Yet in 1994, following the death of Chapman and the onslaught of a global recession, Lotus abandoned its Formula 1 racing efforts, allowing Team Lotus to fall into bankruptcy.  The British Administer (the equivalent of a Bankruptcy Trustee) then sold off Team Lotus’ assets in a liquidation sale, and the Lotus moniker vanished from Formula 1 forever; or so we thought.

Enter the new millennium, and business mogul Tony Fernandes, the Malaysian entrepreneur who founded AirAsia and Tune Hotels.  In 2010, Fernandes licensed the right to use the “Lotus” name in Formula 1 from car manufacturer Group Lotus, organizing a team under the name Lotus Racing.  The union was short lived, however, as Fernandes and Group Lotus soon began feuding, culminating in Group Lotus cancelling the license agreement and revoking Fernandes’ right to use the Lotus name.

Yet, Fernandes discovered another way to achieve his end: Buy the Lotus Formula 1 trademark rights from the person who purchased the Team Lotus assets from the 1994 bankruptcy estate, and change the name of team from Lotus Racing to “Team Lotus.”  The plan worked, and Fernandes entered the 2011 season with as Team Lotus.

However, as this was occurring, Group Lotus began to grow concerned that Fernandes was attempting to launch a hostile takeover of the car company.  Hence, Group Lotus responded in 2011 by launching its own Lotus Formula 1 team, resulting in two teams laying claim to the same name.  Such a move is akin to two teams calling themselves the Los Angeles Dodgers, with both using the same logos and trade dress.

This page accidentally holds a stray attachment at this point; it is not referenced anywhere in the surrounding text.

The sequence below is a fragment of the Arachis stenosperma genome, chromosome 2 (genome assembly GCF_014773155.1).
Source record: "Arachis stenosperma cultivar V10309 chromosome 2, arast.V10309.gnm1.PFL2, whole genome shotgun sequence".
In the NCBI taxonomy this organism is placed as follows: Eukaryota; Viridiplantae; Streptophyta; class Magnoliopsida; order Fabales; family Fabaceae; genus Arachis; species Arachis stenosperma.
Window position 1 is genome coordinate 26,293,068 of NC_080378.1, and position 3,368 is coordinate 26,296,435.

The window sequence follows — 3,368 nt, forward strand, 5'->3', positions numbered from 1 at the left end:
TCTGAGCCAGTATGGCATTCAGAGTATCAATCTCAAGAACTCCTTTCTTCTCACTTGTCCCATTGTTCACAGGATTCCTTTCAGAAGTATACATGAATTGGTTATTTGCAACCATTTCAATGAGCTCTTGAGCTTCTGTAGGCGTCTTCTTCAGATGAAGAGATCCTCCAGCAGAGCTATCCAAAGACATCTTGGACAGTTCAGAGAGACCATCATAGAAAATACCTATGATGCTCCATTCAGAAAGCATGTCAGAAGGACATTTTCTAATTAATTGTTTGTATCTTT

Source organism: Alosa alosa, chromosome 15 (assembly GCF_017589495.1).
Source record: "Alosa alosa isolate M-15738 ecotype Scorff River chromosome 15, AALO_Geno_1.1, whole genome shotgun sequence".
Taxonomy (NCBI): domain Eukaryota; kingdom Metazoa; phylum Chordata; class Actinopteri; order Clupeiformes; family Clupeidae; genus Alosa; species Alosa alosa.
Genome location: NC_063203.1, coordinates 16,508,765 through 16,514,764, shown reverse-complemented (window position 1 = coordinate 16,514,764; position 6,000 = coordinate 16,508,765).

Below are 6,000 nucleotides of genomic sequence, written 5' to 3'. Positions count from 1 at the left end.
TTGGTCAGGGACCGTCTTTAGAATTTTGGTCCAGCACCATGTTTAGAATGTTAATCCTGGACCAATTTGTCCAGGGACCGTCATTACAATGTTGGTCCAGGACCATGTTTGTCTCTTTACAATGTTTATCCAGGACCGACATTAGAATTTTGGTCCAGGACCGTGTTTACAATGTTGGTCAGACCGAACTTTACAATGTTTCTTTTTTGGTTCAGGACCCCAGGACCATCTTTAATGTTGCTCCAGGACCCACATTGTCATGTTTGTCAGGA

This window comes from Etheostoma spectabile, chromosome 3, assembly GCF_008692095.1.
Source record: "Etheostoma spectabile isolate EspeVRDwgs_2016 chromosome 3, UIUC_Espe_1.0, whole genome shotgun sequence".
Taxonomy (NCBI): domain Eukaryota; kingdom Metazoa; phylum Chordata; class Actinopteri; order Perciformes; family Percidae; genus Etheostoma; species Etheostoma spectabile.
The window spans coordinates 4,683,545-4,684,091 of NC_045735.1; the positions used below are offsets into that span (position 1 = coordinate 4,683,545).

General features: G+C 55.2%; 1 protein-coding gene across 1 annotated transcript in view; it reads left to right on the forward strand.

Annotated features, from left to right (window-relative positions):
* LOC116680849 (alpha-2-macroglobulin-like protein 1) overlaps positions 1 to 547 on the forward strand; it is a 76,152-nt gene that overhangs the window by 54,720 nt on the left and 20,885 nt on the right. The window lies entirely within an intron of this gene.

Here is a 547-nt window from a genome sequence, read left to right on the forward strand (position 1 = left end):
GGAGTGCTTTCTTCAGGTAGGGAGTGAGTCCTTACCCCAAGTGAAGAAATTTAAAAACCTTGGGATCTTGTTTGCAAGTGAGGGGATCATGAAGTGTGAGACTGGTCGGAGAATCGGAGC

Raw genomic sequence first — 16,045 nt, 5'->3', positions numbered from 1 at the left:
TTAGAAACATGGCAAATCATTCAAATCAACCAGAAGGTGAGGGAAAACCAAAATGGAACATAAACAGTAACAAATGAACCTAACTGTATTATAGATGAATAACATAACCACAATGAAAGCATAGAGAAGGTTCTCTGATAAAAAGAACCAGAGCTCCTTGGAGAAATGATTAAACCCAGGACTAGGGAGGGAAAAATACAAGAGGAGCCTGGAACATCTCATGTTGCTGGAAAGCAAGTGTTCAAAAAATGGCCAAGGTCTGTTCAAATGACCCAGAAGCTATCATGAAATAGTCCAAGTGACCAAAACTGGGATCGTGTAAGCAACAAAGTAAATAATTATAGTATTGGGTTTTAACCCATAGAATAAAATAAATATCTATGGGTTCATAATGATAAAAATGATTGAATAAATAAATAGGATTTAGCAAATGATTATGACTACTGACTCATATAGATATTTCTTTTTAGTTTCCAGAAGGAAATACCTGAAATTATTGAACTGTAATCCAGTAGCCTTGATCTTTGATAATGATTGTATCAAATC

With mass confusion created by the dueling teams, it was not long before litigation ensued, with both parties claiming that the other was infringing on their valuable trademark.  The dispute was ultimately heard last month before Justice Peter Smith of the High Court of Justice in England and Wales, who ruled on Group Lotus’ summary judgment.

In a rather bewildering opinion, Justice Smith ruled that both parties were entitled to use their “Lotus” Formula 1 team name.  Fernandes, Smith held, had properly licensed the “Team Lotus” trademark following the 1994 bankruptcy, entitling him to field a “Team Lotus” Formula 1 team; and Group Lotus was the owner of the “Lotus” trademark worldwide, entitling it to use “Lotus” to its liking.

To make matters more confusing, Smith also held that Group Lotus had the right to use the black and gold color scheme that has been historically associated with Team Lotus.  As a result, Fernandes is racing “Team Lotus” with the car manufacturer’s current color scheme of green and yellow, and car manufacturer Group Lotus is fielding a team with Team Lotus’ traditional black and gold livery.

As both teams ready themselves for an appeal, one cannot help but wonder what the future will hold for these feuding camps.  Will one of the teams capitulate under the mounting public pressure, or will we all wait, amid the confusion, for team “Lotus” to win the next Formula 1 race?  Whatever the result, it will likely be an exciting turn to the highly-charged, emotional battle.